#1556 Spitfire LF.IXe MK356

Spitfire LF.IXe MK356
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£10.00 €11.67 $12.66
43.8 cm x 29.2 cm
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Print
Spitfire LF.IXe
MK356 'QJ-3'
BBMF; 92 Sqn
RAF Coningsby
UK - Air Force
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Description

Squadron Prints Lithograph No. 1556 - MK356 'QJ-3', Spitfire LF.IXe, 92 Squadron, Battle of Britain Memorial Flight.

Spitfire MK356 was built at Castle Bromwich in early 1944 as a Mk L.F. IXe, fitted with a Rolls-Royce Merlin 66 engine. It was allocated to the newly formed No 443 Hornet Squadron, Royal Canadian Air Force (RCAF) which, with two other RCAF Spitfire squadrons, became part of 144 Wing, led by Wing Commander (later AVM) ‘Johnny’ Johnson, the RAF’s highest scoring fighter ace. MK356 flew 60 operational sorties in the lead-up to D-Day, including ground attack and dive-bombing missions, in support of the invasion and during the fierce fighting in Normandy which followed. In two short months of fighting, MK356 was damaged by enemy fire on three occasions and after its third wheels-up landing its short but intensive war was brought to an end. From 1945 until 1951 it was used as an instructional airframe, after which it stood outside as a ‘gate guardian’ for 17 years at various locations. MK356 featured as a static airframe in the epic film ‘Battle of Britain’ and then joined the RAF Museum Reserve Collection. Restoration to airworthy status by a team at St Athan began in 1992; the lengthy refurbishment was completed in November 1997 when the aircraft flew again for the first time in 53 years, subsequently joining the RAF Battle of Britain Memorial Flight.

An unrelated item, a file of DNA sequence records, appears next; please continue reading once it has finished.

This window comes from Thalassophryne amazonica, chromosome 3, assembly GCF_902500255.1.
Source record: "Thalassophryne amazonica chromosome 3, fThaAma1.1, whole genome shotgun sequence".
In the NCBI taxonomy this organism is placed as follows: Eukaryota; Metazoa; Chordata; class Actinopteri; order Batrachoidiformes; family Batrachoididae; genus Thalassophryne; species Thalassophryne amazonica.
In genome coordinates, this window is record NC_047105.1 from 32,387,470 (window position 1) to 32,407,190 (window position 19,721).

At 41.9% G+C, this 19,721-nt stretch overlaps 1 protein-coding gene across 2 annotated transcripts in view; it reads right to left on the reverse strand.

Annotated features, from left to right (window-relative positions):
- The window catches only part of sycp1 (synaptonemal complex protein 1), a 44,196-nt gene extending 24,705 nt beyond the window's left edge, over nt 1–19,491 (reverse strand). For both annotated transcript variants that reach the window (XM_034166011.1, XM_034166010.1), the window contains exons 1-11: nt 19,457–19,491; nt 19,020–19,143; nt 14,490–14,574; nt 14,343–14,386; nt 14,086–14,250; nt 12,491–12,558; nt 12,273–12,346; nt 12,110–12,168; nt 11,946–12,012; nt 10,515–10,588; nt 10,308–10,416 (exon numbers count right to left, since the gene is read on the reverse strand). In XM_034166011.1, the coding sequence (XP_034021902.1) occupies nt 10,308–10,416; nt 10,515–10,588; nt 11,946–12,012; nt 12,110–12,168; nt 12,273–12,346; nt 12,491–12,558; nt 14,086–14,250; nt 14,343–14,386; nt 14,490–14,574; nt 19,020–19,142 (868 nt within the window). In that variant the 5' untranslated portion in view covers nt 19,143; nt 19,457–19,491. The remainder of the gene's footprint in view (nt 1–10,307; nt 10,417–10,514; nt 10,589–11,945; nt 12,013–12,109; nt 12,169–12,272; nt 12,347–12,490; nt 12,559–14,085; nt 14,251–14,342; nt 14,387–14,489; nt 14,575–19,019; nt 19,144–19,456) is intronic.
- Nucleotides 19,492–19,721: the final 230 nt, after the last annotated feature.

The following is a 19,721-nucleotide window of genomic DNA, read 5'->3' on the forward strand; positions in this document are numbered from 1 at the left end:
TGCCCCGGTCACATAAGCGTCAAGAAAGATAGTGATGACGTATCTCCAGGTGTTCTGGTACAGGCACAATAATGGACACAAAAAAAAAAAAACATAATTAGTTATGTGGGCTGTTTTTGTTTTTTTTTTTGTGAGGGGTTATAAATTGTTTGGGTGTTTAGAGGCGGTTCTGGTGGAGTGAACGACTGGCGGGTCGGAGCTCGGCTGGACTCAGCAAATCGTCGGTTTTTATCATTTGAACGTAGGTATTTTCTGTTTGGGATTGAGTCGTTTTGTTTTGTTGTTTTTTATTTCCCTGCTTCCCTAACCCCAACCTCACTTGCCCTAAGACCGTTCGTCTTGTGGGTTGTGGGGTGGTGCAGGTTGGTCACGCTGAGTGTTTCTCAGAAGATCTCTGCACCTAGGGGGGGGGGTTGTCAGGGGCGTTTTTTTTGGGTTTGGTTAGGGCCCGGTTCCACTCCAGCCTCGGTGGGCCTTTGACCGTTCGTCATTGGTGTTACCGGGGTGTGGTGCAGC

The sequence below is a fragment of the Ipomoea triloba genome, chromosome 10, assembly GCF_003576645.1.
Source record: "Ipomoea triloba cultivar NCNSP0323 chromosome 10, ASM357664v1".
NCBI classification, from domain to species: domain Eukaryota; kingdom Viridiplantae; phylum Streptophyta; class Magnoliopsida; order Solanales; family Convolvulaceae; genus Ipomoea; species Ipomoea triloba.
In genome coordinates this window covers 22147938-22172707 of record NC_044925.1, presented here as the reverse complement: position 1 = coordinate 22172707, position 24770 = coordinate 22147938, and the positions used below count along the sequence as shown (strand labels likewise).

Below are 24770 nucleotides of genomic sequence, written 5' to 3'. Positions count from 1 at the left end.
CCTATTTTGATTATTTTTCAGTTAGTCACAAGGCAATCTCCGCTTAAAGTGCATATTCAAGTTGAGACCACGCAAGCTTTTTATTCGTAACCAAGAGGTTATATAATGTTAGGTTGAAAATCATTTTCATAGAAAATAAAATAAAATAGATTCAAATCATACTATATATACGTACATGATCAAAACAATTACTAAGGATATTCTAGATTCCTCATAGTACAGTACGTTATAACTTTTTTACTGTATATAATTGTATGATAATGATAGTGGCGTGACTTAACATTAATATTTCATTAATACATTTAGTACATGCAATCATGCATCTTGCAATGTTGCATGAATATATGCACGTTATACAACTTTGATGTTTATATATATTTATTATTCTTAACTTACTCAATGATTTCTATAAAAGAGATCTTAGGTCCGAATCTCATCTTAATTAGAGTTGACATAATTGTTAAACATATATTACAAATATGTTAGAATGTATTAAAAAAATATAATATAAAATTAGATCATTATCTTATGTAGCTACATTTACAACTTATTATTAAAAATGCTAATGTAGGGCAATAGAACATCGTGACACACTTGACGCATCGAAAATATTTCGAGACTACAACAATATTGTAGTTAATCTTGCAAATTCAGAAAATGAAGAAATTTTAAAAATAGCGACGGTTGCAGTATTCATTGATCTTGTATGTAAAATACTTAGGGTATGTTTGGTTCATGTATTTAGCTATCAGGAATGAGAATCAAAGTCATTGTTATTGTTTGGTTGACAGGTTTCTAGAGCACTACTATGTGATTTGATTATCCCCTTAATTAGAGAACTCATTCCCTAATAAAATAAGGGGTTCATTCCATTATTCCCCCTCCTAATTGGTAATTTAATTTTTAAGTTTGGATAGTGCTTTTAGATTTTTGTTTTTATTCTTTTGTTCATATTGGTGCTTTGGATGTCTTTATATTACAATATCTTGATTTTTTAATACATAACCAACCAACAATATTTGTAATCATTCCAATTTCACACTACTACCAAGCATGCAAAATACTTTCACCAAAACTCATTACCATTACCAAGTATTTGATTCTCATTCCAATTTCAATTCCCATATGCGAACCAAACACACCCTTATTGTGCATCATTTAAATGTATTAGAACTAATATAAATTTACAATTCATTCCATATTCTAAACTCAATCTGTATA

MK356 is now painted to represent Spitfire Mk IXC EN152 ‘QJ-3’ of No 92 Squadron in Tunisia in 1943. In its desert camouflage scheme, MK356 commemorates the hard-fought and ultimately successful war in the North African desert, and honours the heroic pilots and stoic ground crews of the Desert Air Force. It also allows us to remember one particular much-respected RAF fighter ace who actually flew the original EN152 ‘QJ-3’. Squadron Leader Neville Duke DSO OBE DFC and two Bars was officially the highest scoring Allied fighter ace of the Mediterranean theatre of war with a final tally of 26 plus 3 shared enemy aircraft confirmed destroyed, 3 ‘probables’ and 6 damaged, all by the age of 22! Neville Duke died in April 2006, aged 85.

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